IF GARDENING is the new Prozac, there’s no hope for me.

Scientists have discovered that Mycobacterium vaccae - a type of bacteria commonly found in soil - acts like Prozac, stimulating serotonin in the brain, helping to make people feel happier and more relaxed.

Spending an afternoon with spade or hoe in hand, should leave us feeling chilled and carefree.

So why doesn’t it? I’ve spent the past two weekends gardening and I’m about as chilled as a hostage being held at gunpoint by Somali pirates.

I spent yesterday up to my elbows in vegetation, my hands embedded in clods of soil, and my body as one with the undergrowth, yet I came away exhausted and stressed up to the eyeballs.

You would think that tidying up a small border would be a doddle, but pulling out overgrown plants was backbreaking, not to mention dangerous, with a hidden gooseberry bush lacerating my fingers.

Digging out a corner of our vegetable patch was horse’s work. Never mind tennis elbow, you do far more damage wielding a spade.

Tackling rampant ivy that had started to consume our shed left my arms covered in small, red lumps.

“What happened to you?” the man in the paper shop asked, backing away as though I was highly contagious. That was three hours after the pruning, when it still looked livid.

Don’t get me wrong, I enjoy gardening, but unless you’re living like a Jane Austen character, drifting around snipping a few roses, I wouldn’t call it relaxing. At this time of year it’s also hugely time consuming.

Garden tasks have an urgency that housework does not. If you leave your home undusted, unvacuumed and unpolished for a couple of months, no-one will notice. But if you neglect your garden you can run into all sorts of problems. Hedges can suddenly shoot up and out at all angles. What was a neat strip of hawthorn one week can soon resemble the hedge from Sleeping Beauty.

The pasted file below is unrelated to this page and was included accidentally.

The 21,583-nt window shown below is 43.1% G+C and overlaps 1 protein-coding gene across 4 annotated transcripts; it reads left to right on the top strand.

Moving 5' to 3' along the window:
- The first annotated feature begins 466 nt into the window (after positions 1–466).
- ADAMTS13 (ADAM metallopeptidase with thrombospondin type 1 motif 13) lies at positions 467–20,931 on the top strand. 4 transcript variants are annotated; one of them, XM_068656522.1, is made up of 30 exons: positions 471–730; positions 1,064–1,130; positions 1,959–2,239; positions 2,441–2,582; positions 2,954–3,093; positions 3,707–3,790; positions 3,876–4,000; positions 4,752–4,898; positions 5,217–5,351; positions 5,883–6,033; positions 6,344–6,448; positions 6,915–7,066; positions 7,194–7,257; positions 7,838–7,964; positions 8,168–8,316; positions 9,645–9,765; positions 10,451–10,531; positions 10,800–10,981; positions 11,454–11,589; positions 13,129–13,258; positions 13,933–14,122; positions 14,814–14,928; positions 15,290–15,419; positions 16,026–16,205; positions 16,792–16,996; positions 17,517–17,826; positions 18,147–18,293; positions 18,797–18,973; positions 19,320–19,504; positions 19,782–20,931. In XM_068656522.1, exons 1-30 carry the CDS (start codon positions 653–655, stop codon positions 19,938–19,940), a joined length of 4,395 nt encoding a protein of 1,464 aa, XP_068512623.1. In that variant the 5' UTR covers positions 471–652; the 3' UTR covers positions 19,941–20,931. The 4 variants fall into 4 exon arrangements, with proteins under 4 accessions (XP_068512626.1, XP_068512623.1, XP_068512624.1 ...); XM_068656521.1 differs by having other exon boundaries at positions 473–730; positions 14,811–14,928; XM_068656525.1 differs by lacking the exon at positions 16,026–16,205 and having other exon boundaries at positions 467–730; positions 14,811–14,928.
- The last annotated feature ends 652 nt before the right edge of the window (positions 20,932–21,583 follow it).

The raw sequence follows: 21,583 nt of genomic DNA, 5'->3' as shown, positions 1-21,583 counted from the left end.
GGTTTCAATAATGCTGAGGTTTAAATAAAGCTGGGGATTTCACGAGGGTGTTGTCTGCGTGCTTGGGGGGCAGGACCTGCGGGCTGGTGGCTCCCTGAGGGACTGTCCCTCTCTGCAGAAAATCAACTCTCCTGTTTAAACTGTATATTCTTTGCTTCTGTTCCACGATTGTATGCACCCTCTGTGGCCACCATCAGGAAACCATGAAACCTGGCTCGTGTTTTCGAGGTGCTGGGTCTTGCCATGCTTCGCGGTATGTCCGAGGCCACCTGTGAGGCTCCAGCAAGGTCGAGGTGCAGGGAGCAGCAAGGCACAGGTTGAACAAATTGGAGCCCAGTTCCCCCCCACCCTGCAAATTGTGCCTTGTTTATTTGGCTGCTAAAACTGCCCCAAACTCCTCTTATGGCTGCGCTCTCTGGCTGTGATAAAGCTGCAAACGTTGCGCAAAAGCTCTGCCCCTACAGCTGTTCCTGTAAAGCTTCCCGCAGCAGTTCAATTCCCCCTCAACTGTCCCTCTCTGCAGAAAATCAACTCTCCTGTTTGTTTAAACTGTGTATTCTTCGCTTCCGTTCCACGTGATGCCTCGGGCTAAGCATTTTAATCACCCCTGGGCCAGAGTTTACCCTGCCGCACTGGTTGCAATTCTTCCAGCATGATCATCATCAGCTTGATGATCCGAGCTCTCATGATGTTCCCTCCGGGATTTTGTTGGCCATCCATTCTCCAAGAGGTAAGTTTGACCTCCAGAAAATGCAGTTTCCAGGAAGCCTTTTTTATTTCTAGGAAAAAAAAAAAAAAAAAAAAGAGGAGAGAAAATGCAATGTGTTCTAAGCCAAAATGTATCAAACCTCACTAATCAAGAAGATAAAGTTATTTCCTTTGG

Grass grows like billy-o. In periods of hot, wet weather, it seems to sprout an inch every couple of hours. If you go away for a few days you come back to a jungle.

Before we moved into this house - the first one with a garden bigger than a postage stamp- my husband and I imagined how we would use it. We would sit on an evening, sipping cool glasses of wine while listening to birdsong.

We’ve got the birdsong, but not the rest. It is a full-time job keeping on top of everything. It took two weekends for my husband to cut the hedges, with me raking all the cuttings in his wake and attempting to cram it all into wheelie bins. Despite wearing protective gloves, I got a rash then as well, from a reaction to something in the hedgerow.

Mowing the lawn takes hours and it’s a race against time to pick any fruit and veg we grow, before wasps, slugs and other predators discover it.

From this, you might imagine I’m living in a stately home, not a modest semi. Our garden isn’t vast, but it takes effort to maintain.

Countless studies have shown that gardening is good for our health, and it is. It offers fresh air and exercise, and as far as stress relief goes, you definitely put your worries on the back-burner. But unless you’re retired and have all the time in the world to devote to it, it’s a pressing worry in itself.

If gardening was the Prozac-like pastime it’s claimed to be, my husband and I would be floating among the begonias on cloud nine, not wound up like coiled springs.